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New Adventures in Infrared Astronomy

A lecture by Martin Harwit, Professor of Emeritus of Astronomy, Cornell University
5th May 1999

Infrared astronomy has revolutionised and transformed the way we view the makings of the Universe and our place in it. The advantage of infrared radiation is that it can be detected from deep within distant, dust-shrouded regions that are impenetrable to visible light. These new infrared observations now reveal the physical processes which took place in the formation of galaxies and stars billions of years ago.

These sightings are enabling astronomers to reconstruct the early history of the Cosmos, as it cooled to transform itself from a hot, blandly uniform fluid into the mass of colliding galaxies, exploding stars and newly born planets we see swirling all around us.

Listen to the talk

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Prof. Harwit & Tanya HillIntroduction
Tanya Hill, Astronomer, Melbourne Planetarium  (1.25mins) listen.gif (282 bytes)

Keynote speaker
Prof. Martin Harwit talks about:

  • Infrared astronomy has made great advances in the last few years. (3.25mins) listen.gif (282 bytes)
  • Infrared astronomers use heat sensors to observe the Universe. (.58secs) listen.gif (282 bytes)
  • Atmospheric obscurations means infrared telescopes must be sent into space. (2.05mins) listen.gif (282 bytes)
  • Different types of light: far-infrared, near-infrared, visible and ultraviolet. (2.05mins) listen.gif (282 bytes)
  • The lastest infrared telescope in space - the Infrared Space Observatory (ISO). (6.06mins) listen.gif (282 bytes)
  • The first infrared telescope in space - IRAS (Infrared Astronomical Satellite): captured crude images of the the Milky Way. (3.27mins) listen.gif (282 bytes)
  • A storm forming dark cloud: Rho Ophiuchus. (1.06mins) listen.gif (282 bytes)
  • Chameleon clouds and brown dwarfs. (1.58mins) listen.gif (282 bytes)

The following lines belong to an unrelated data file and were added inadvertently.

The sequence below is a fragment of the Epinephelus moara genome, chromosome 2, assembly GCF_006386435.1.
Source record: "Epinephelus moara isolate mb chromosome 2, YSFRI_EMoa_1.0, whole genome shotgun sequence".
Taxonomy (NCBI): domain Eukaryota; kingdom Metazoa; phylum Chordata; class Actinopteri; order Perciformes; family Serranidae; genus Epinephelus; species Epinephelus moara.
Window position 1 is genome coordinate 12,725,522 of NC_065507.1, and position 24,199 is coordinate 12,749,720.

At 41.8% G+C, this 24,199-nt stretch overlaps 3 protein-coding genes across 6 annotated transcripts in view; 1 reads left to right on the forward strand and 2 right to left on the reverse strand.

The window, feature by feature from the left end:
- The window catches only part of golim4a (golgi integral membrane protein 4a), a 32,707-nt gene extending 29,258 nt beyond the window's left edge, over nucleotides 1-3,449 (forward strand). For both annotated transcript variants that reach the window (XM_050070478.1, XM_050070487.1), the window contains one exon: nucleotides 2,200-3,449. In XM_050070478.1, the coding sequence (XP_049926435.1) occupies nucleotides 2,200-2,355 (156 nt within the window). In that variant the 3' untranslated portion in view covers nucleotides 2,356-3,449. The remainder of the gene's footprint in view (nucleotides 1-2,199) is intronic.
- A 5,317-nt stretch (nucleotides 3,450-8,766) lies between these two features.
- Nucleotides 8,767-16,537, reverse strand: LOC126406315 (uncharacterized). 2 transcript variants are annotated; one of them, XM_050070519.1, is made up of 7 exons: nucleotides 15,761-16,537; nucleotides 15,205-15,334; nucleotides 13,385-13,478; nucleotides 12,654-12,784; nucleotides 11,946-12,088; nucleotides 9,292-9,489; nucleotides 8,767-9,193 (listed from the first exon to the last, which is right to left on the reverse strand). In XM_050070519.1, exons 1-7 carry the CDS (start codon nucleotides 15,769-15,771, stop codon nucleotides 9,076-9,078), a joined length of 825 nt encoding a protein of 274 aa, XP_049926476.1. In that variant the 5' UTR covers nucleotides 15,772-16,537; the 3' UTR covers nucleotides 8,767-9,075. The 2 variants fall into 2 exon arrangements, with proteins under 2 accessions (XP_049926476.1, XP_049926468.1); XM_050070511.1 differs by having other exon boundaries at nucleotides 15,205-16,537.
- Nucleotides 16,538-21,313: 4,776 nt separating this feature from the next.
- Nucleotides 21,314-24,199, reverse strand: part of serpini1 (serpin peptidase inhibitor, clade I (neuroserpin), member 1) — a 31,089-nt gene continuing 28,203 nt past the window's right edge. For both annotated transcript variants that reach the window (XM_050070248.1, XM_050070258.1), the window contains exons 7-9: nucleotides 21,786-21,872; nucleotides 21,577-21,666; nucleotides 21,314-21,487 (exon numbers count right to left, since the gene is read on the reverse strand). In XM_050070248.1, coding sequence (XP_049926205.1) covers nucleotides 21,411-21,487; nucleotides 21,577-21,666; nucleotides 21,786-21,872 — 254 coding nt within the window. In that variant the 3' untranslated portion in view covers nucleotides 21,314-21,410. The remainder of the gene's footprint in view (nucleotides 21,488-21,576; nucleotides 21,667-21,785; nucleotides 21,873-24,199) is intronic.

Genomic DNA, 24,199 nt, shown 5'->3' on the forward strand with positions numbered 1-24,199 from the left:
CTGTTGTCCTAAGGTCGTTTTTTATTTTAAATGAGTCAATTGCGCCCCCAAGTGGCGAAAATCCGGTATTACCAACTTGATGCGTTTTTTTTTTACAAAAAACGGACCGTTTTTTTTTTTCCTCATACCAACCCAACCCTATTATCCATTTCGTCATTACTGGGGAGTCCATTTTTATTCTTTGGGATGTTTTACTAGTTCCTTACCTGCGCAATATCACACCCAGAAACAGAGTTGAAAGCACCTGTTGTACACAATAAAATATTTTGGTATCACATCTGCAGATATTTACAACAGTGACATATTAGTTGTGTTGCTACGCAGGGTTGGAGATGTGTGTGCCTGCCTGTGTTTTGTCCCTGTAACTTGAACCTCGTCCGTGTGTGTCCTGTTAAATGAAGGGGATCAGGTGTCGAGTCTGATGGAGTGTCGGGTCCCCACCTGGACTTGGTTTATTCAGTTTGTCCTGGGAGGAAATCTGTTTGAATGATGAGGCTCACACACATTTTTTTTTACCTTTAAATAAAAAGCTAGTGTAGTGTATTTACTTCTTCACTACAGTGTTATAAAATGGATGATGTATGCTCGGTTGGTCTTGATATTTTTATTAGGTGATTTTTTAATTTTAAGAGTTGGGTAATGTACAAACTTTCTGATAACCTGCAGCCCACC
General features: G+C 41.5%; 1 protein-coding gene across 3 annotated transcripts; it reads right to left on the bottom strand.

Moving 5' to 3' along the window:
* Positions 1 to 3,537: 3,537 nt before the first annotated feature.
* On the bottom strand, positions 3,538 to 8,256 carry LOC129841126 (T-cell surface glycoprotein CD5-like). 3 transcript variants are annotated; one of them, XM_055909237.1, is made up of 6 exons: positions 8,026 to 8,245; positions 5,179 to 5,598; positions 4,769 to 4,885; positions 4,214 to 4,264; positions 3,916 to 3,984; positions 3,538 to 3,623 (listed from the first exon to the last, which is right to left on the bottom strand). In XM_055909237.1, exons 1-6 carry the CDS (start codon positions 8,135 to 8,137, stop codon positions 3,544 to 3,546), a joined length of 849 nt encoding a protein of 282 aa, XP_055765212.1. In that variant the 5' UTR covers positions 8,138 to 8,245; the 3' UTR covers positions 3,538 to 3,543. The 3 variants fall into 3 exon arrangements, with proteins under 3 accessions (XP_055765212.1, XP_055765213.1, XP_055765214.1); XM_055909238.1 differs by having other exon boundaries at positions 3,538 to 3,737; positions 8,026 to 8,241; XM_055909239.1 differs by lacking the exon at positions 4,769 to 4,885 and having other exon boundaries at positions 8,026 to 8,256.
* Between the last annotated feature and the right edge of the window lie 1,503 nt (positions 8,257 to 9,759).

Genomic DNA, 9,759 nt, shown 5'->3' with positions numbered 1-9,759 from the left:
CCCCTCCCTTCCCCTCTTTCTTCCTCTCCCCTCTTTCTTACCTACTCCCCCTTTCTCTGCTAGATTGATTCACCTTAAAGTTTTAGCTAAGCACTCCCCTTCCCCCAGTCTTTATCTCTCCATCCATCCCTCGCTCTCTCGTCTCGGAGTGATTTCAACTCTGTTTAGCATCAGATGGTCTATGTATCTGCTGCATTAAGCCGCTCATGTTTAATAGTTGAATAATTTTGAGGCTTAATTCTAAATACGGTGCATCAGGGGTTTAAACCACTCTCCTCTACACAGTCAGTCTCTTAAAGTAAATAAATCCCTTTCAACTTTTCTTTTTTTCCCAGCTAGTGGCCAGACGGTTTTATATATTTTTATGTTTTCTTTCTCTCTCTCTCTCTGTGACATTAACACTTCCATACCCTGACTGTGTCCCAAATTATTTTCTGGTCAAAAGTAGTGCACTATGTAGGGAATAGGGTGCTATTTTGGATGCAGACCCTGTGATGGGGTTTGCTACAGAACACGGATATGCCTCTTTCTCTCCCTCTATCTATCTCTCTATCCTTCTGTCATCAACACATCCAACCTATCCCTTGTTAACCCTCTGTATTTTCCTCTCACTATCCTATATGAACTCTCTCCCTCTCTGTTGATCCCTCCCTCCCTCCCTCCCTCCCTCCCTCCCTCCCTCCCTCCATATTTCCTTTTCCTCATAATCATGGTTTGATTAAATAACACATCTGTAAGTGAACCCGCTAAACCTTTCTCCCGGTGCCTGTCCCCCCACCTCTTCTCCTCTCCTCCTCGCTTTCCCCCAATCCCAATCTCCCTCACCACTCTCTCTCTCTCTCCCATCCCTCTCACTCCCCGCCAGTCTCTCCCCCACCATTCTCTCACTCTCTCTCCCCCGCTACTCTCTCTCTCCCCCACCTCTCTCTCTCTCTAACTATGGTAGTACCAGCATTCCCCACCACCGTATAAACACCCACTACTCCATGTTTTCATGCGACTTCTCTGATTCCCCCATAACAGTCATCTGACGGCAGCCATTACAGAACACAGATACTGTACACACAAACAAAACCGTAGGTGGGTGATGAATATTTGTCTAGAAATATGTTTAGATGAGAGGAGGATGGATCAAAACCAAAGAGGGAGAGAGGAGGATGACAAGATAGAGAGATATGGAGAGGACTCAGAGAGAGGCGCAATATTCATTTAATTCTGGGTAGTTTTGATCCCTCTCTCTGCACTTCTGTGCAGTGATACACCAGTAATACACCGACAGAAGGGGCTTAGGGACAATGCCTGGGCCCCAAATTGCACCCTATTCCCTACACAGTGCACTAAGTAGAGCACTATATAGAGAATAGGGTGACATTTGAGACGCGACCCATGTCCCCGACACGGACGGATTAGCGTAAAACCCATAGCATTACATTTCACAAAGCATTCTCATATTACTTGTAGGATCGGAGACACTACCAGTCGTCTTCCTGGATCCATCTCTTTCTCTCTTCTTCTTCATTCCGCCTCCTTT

• What keeps the earth from collapsing under its own gravity? (3.13mins) listen.gif (282 bytes)
  • Spectrometers divide light into different colours and wavelengths. (4.09mins) listen.gif (282 bytes)
  • Recent addition to the Hubble Space Telescope - near-infrared camera.  (5.49mins) listen.gif (282 bytes)
  • Herbig-Haro objects: Jets from a star being born.  (3.04mins) listen.gif (282 bytes)
  • A complex spectrum and the Cosmic Background Explorer. (4.39mins) listen.gif (282 bytes)
  • Where does infrared radiation come from? (4.19mins) listen.gif (282 bytes)
  • Follow the evolution of stars and galaxies. (1.40mins) listen.gif (282 bytes)

Questions asked

  • What is the interstellar gas density and how much does it vary from one galaxy to another? answer.gif (325 bytes)
  • Whether infrared detectors could be developed to see the heat from the planets that are formed in a protoplanetary disk? answer.gif (325 bytes)
  • What kind of roles would infrared observations play in the detection of black holes? answer.gif (325 bytes)
  • Whether the infrared emission from the parent star far out shines the radiation from a planet? answer.gif (325 bytes)
  • How far can the infrared telescope see? answer.gif (325 bytes)
  • Whether the theorists will be able to calculate back to what the universe was like before the Planck time? answer.gif (325 bytes)
  • How efficient is the infrared devices? answer.gif (325 bytes)